In his 1971 review of slow loris taxonomy, taxonomist and primatologist Colin Groves recognized the Javan slow loris as a subspecies, Nycticebus coucang javanicus, of the Sunda slow loris (N. coucang), with ornatus as a synonym.[8] It was first recognized as a distinct species again in a 2000 Indonesian field guide on primates by Jatna Supriatna and Edy Hendras Wahyono.[9] In 2008, Groves and Ibnu Maryanto promoted it to species status, based on an analysis of cranial morphology and characteristics of pelage.[10] Molecular analysis of DNA sequences of the D-loop and cytochrome b genes demonstrated it to be genetically distinct from other slow loris species; phylogenetically, it is sister to a clade containing the Bengal slow loris (N. bengalensis) and the Sunda slow loris.[11] Due to its close resemblance to neighboring slow loris species, even rescue centers have been known to misidentify it.[1]

There are two forms of the Javan slow loris, distinguished mainly by differences in hair length. These have occasionally been recognized as separate species, N. javanicus and N. ornatus, but are currently both classified as a single species, although their exact taxonomic status remains unclear.[1][12][13]

Anatomy and physiology[edit]

The Javan slow loris weighs between 565 and 687 g (1.246 and 1.515 lb)[14] and is similar in appearance to the largest slow loris, the Bengal slow loris. Its face and back are marked with a distinct stripe that runs over the crown and forks, leading to the eyes and ears, which leaves a white diamond pattern on the forehead.[15] Its color is yellowish-gray. In contrast, its head, neck, and shoulders have cream hues. Like the Bornean slow loris (N. menagensis), it lacks the second incisor (I2) in its dentition.[16]

A Javan slow loris clings perpendicularly to a vertical strand of bamboo.
The Javan slow loris has a distinct stripe that runs the length of its back and forks at the crown, leading to the eyes and ears.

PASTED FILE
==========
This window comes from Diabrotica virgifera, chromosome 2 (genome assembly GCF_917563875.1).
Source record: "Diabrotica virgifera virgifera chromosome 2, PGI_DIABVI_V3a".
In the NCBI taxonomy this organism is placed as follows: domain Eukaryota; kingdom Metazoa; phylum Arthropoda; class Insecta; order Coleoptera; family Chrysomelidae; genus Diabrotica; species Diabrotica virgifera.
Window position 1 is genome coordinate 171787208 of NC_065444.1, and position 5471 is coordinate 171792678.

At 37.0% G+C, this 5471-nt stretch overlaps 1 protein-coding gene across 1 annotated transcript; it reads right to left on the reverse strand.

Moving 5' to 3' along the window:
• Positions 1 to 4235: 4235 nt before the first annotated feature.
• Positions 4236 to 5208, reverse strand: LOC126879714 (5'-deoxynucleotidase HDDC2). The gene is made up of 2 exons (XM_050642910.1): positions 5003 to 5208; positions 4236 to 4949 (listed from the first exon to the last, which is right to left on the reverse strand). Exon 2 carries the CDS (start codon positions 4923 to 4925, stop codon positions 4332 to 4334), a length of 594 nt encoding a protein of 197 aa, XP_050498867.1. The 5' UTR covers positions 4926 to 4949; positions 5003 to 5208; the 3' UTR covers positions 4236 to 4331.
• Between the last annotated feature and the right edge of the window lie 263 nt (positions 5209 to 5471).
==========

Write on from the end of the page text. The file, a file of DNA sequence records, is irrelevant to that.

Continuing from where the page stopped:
The Javan slow loris is larger than both of the other Indonesian slow lorises, the Sunda slow loris and the Bornean slow loris.[16] Based on averages determined from six specimens obtained from the illegal wildlife trade in Java, other morphometric parameters are as follows: head length, 59.2 mm; muzzle length, 19.9 mm; head breadth, 43.6 mm; body breadth, 250.8 mm; head and body length, 293.1 mm; chest girth, 190.8 mm; dark percentage girth (girth measurement of zone with dark dorsal hair, measured as a percent of girth circumference), 48.0 mm; neck circumference, 136.7 mm; tail length, 20.4 mm; humerus length, 67.2 mm; radius length, 71.8 mm; femur length, 83.2 mm; tibia length, 85.9 mm; hand span, 59.1 mm; foot span, 70.3 mm; and ear length, 16.8 mm.[17]

The ornatus morphotype is most reliably distinguished by its longer fur, averaging 26.8 mm compared to 22.4 mm in javanicus.[18] Other distinguishing characteristics include overall color (generally light brown in ornatus compared with brown to reddish in javanicus), and amount of brown coloring in the fur (ornatus has less brown than javanicus, resulting in a lighter-colored ventral region).[19]

In the 1860s, the brain of the Javan slow loris was examined by William Henry Flower, a comparative anatomist who specialized in the primate brain. In addition to detailing the organization, shape, and measurements of its brain, he noted that the form and surface markings were comparable to that of lemurs. He argued against grouping strepsirrhines with Insectivora (a now-abandoned biological grouping) and noted that the brain had features transitional between other primates and "inferior" mammals such as bats and carnivorans.[20]

Behavior and ecology[edit]

Like other lorises, the Javan slow loris is nocturnal and arboreal, relying on vines and lianas.[1] However, the animal has been observed moving on the ground to cross open spaces in disturbed habitat.[21] It moves through the canopy at heights between 3 and 22 m (9.8 and 72.2 ft) and is often encountered at heights between 1.5 and 9.5 m (4.9 and 31.2 ft).[1]

The Javan slow loris will eat fruit, lizards, eggs, and chocolate seeds.[21] It is also known to eat the gum of trees of the genus Albizia, in the legume family, Fabaceae, as well as from the palm genus Arenga (family Arecaceae).[22] Javan slow lorises are seen alone or in pairs and are sometimes found sleeping in groups. Instead of sleeping in nest holes, they sleep curled up on branches.[21] Like other slow lorises, the Javan slow loris has a distinctive call that resembles a high-frequency whistle.[23] The species is a host for the parasitic flatworm, Phaneropsolus oviforme.[24]

Distribution[edit]